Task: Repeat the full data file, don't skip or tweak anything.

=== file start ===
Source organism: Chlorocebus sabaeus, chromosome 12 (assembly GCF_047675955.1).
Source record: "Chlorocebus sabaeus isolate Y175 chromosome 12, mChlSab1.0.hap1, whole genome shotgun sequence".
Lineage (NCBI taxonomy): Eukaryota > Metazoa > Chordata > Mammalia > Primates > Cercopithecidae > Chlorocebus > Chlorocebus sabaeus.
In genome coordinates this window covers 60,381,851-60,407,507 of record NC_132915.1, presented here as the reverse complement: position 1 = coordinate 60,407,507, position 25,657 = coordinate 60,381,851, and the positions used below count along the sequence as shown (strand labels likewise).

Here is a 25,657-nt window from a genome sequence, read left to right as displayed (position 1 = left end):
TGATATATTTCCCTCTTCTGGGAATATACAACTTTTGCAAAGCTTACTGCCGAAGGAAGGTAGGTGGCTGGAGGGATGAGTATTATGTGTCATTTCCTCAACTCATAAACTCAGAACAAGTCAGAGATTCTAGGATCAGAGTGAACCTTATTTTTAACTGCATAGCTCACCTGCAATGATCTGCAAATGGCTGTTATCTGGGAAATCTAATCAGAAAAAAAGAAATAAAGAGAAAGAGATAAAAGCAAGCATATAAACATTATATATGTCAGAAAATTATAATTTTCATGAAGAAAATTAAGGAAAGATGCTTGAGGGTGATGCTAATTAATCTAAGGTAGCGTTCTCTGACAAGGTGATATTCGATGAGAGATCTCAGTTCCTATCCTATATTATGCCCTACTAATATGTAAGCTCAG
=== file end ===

Source organism: Chlorocebus sabaeus, chromosome 12 (assembly GCF_047675955.1).
Source record: "Chlorocebus sabaeus isolate Y175 chromosome 12, mChlSab1.0.hap1, whole genome shotgun sequence".
Lineage (NCBI taxonomy): Eukaryota > Metazoa > Chordata > Mammalia > Primates > Cercopithecidae > Chlorocebus > Chlorocebus sabaeus.
In genome coordinates this window covers 60,381,851-60,407,507 of record NC_132915.1, presented here as the reverse complement: position 1 = coordinate 60,407,507, position 25,657 = coordinate 60,381,851, and the positions used below count along the sequence as shown (strand labels likewise).

Here is a 25,657-nt window from a genome sequence, read left to right as displayed (position 1 = left end):
TGATATATTTCCCTCTTCTGGGAATATACAACTTTTGCAAAGCTTACTGCCGAAGGAAGGTAGGTGGCTGGAGGGATGAGTATTATGTGTCATTTCCTCAACTCATAAACTCAGAACAAGTCAGAGATTCTAGGATCAGAGTGAACCTTATTTTTAACTGCATAGCTCACCTGCAATGATCTGCAAATGGCTGTTATCTGGGAAATCTAATCAGAAAAAAAGAAATAAAGAGAAAGAGATAAAAGCAAGCATATAAACATTATATATGTCAGAAAATTATAATTTTCATGAAGAAAATTAAGGAAAGATGCTTGAGGGTGATGCTAATTAATCTAAGGTAGCGTTCTCTGACAAGGTGATATTCGATGAGAGATCTCAGTTCCTATCCTATATTATGCCCTACTAATATGTAAGCTCAG